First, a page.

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DM2 - Discrete Math in Computer Science Ken Bogart Dept of...

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Discrete Math in Computer Science Ken Bogart Dept. of Mathematics Dartmouth College Cliff Stein Dept. of Computer Science Dartmouth College June 23, 2002
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2 This is a working draft of a textbook for a discrete mathematics course. This course is designed to be taken by computer science students. The prerequisites are first semester calculus (Math 3) and the introductory computer science course (CS 5). The class is meant to be taken concurrently with or after the second computer science course, Data Structures and Computer Programming (CS 15). This class is a prerequite to Algorithms (CS 25) and it is recommended that it be taken before all CS courses other than 5 and 15. c Copyright Kenneth P. Bogart and Cliff Stein 2002
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Chapter 1 Counting 1.1 Basic Counting About the course In these notes, student activities alternate with explanations and extensions of the point of the activities. The best way to use these notes is to try to master the student activity before beginning the explanation that follows. The activities are largely meant to be done in groups in class; thus for activities done out of class we recommend trying to form a group of students to work together. The reason that the class and these notes are designed in this way is to help students develop their own habits of mathematical thought. There is considerable evidence that students who are actively discovering what they are learning remember it far longer and are more likely to be able to use it out of the context in which it was learned. Students are much more likely to ask questions until they understand a subject when they are working in a small group with peers rather than in a larger class with an instructor. There is also evidence that explaining ideas to someone else helps us organize these ideas in our own minds. However, different people learn differently. Also the amount of material in discrete mathematics that is desirable for computer science students to learn is much more than can be covered in an academic term if all learning is to be done through small group interaction. For these reasons about half of each section of these notes is devoted to student activities, and half to explanation and extension of the lessons of these activities. Analyzing loops 1.1-1 The loop below is part of an implementation of selection sort to sort a list of items chosen from an ordered set (numbers, alphabet characters, words, etc.) into increasing order. for i = 1 to n for j = i + 1 to n if ( A ( i ) > A ( j )) exchange A ( i ) and A ( j ) 3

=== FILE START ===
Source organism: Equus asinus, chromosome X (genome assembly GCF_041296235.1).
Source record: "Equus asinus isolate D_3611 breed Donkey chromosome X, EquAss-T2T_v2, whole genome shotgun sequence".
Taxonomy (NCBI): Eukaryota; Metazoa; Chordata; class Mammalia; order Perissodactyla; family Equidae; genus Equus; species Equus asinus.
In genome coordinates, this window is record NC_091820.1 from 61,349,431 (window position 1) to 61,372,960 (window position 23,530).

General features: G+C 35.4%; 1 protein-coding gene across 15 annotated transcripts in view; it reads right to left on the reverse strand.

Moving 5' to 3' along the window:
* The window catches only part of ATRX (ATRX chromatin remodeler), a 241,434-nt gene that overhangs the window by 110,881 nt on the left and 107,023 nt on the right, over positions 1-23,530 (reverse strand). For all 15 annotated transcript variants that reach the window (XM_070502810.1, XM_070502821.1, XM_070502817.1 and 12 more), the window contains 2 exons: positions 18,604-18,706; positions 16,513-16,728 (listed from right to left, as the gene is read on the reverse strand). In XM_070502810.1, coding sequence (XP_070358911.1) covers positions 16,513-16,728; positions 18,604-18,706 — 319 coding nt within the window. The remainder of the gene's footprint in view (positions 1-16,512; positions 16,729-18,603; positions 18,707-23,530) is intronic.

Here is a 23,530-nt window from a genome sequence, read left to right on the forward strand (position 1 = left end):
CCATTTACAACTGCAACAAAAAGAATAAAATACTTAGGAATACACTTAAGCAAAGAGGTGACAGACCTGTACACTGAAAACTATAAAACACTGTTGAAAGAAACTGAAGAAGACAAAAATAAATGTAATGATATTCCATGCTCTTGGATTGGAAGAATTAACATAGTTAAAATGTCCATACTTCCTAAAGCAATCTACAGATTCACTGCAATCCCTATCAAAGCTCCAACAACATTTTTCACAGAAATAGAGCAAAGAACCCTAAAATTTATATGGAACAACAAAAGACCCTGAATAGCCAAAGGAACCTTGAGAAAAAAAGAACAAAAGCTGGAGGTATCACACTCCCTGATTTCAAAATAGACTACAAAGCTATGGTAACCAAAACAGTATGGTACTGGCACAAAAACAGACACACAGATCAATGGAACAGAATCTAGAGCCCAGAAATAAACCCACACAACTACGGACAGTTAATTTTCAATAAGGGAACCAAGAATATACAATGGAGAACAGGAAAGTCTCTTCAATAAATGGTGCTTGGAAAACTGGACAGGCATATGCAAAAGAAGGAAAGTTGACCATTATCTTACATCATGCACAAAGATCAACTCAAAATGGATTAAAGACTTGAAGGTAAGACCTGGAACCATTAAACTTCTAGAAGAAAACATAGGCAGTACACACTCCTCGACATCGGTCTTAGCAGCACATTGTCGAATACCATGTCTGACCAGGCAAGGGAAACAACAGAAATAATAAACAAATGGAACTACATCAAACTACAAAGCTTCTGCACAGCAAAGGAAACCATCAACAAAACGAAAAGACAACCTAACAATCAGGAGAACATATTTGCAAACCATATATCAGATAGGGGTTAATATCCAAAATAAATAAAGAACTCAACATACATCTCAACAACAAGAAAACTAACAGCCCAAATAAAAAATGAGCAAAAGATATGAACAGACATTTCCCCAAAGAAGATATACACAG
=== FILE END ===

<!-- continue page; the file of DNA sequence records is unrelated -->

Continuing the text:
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4 CHAPTER 1. COUNTING How many times is the comparison A(i) > A(j) made? The Sum Principle In Exercise 1.1-1, the segment of code for j = i + 1 to n if ( A ( i ) > A ( j )) exchange A ( i ) and A ( j ) is executed n times, once for each value of i between 1 and n inclusive. The first time, it makes n 1 comparisons. The second time, it makes n 2 comparisons. The i th time, it makes n i comparisons. Thus the total number of comparisons is ( n 1) + ( n 2) + · · · + 1 + 0 .
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